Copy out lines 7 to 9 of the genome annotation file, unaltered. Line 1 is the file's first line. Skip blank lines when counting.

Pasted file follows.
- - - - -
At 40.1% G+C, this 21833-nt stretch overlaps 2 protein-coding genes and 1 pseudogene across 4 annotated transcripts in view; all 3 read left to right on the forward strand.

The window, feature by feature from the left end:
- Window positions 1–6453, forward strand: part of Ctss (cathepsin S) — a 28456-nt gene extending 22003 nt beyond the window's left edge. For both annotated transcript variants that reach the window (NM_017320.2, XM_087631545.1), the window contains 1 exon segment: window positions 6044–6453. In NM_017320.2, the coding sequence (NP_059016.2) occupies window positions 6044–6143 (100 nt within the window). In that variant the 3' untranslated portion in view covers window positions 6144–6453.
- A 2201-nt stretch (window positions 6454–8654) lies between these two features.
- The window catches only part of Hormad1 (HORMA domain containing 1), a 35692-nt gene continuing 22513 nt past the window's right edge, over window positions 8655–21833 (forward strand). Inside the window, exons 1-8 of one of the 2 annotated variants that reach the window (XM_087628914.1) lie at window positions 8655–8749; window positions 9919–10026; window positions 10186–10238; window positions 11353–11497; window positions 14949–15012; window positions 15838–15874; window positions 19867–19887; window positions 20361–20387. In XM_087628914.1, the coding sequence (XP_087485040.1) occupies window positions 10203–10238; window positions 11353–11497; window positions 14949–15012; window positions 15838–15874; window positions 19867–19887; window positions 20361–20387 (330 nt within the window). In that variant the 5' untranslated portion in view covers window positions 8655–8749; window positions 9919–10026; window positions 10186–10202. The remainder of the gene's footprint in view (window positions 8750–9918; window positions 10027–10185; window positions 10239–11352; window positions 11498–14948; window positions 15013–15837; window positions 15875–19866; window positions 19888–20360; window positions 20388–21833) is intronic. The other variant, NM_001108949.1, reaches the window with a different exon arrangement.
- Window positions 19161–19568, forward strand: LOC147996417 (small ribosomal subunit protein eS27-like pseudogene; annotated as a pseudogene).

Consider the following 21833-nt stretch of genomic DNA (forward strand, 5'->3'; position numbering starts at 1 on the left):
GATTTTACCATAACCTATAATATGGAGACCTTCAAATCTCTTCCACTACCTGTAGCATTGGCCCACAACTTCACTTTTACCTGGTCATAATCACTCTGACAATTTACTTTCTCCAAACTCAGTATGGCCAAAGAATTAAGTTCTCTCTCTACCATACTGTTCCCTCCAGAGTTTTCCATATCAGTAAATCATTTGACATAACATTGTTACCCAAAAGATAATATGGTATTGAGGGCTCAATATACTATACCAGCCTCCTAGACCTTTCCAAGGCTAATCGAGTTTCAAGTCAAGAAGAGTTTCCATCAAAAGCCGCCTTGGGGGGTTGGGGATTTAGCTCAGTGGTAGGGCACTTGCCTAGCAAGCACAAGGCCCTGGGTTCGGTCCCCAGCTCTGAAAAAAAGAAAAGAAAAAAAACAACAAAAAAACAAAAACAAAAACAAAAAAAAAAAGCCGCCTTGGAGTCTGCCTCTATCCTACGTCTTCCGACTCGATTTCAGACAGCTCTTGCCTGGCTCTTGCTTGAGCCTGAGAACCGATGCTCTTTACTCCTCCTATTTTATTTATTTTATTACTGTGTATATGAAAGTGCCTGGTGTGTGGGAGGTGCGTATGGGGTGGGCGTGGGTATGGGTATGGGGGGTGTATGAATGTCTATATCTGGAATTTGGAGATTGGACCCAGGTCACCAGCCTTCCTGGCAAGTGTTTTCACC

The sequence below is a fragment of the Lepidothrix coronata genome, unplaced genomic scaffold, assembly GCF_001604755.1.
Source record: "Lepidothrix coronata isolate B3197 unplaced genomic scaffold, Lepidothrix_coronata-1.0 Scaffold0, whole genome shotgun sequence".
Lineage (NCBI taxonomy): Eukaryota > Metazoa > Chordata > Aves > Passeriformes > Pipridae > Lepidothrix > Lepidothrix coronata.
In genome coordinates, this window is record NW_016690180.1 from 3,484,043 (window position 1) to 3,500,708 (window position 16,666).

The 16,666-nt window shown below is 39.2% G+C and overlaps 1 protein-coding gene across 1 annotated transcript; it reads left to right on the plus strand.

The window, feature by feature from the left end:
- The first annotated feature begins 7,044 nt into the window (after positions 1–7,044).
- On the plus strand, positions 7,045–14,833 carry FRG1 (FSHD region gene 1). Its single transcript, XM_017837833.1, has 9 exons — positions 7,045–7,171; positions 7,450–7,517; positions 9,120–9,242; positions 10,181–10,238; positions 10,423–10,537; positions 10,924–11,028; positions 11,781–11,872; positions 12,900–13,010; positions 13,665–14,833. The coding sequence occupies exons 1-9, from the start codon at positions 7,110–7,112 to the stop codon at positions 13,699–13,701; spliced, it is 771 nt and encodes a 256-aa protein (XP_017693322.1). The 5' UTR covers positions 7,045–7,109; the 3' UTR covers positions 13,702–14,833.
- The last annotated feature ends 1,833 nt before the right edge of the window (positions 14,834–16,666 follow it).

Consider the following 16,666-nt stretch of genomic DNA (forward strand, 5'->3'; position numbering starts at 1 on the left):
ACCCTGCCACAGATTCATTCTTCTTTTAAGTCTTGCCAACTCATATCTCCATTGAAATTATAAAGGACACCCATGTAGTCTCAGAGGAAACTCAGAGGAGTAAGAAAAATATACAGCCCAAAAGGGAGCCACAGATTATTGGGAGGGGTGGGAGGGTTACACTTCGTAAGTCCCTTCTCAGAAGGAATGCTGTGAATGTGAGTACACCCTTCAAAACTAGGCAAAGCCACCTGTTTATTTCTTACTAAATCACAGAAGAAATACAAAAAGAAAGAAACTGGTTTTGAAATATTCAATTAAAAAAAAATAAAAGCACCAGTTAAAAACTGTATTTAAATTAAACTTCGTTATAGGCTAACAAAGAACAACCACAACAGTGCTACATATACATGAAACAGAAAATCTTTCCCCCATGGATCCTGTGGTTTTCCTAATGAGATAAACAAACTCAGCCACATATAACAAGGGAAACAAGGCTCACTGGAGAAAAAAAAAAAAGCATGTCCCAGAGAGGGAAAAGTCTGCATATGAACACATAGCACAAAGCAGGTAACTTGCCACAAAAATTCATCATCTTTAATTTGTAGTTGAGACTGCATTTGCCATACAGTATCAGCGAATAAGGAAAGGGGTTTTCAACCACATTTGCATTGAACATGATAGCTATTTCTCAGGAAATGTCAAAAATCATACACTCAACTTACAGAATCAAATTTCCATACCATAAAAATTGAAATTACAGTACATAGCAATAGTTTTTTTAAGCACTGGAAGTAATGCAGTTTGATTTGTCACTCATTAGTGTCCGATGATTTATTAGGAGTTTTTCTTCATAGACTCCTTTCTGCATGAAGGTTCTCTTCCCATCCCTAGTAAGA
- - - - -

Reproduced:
Consider the following 21833-nt stretch of genomic DNA (forward strand, 5'->3'; position numbering starts at 1 on the left):
GATTTTACCATAACCTATAATATGGAGACCTTCAAATCTCTTCCACTACCTGTAGCATTGGCCCACAACTTCACTTTTACCTGGTCATAATCACTCTGACAATTTACTTTCTCCAAACTCAGTATGGCCAAAGAATTAAGTTCTCTCTCTACCATACTGTTCCCTCCAGAGTTTTCCATATCAGTAAATCATTTGACATAACATTGTTACCCAAAAGATAATATGGTATTGAGGGCTCAATATACTATACCAGCCTCCTAGACCTTTCCAAGGCTAATCGAGTTTCAAGTCAAGAAGAGTTTCCATCAAAAGCCGCCTTGGGGGGTTGGGGATTTAGCTCAGTGGTAGGGCACTTGCCTAGCAAGCACAAGGCCCTGGGTTCGGTCCCCAGCTCTGAAAAAAAGAAAAGAAAAAAAACAACAAAAAAACAAAAACAAAAACAAAAAAAAAAAGCCGCCTTGGAGTCTGCCTCTATCCTACGTCTTCCGACTCGATTTCAGACAGCTCTTGCCTGGCTCTTGCTTGAGCCTGAGAACCGATGCTCTTTACTCCTCCTATTTTATTTATTTTATTACTGTGTATATGAAAGTGCCTGGTGTGTGGGAGGTGCGTATGGGGTGGGCGTGGGTATGGGTATGGGGGGTGTATGAATGTCTATATCTGGAATTTGGAGATTGGACCCAGGTCACCAGCCTTCCTGGCAAGTGTTTTCACC

The sequence below is a fragment of the Lepidothrix coronata genome, unplaced genomic scaffold, assembly GCF_001604755.1.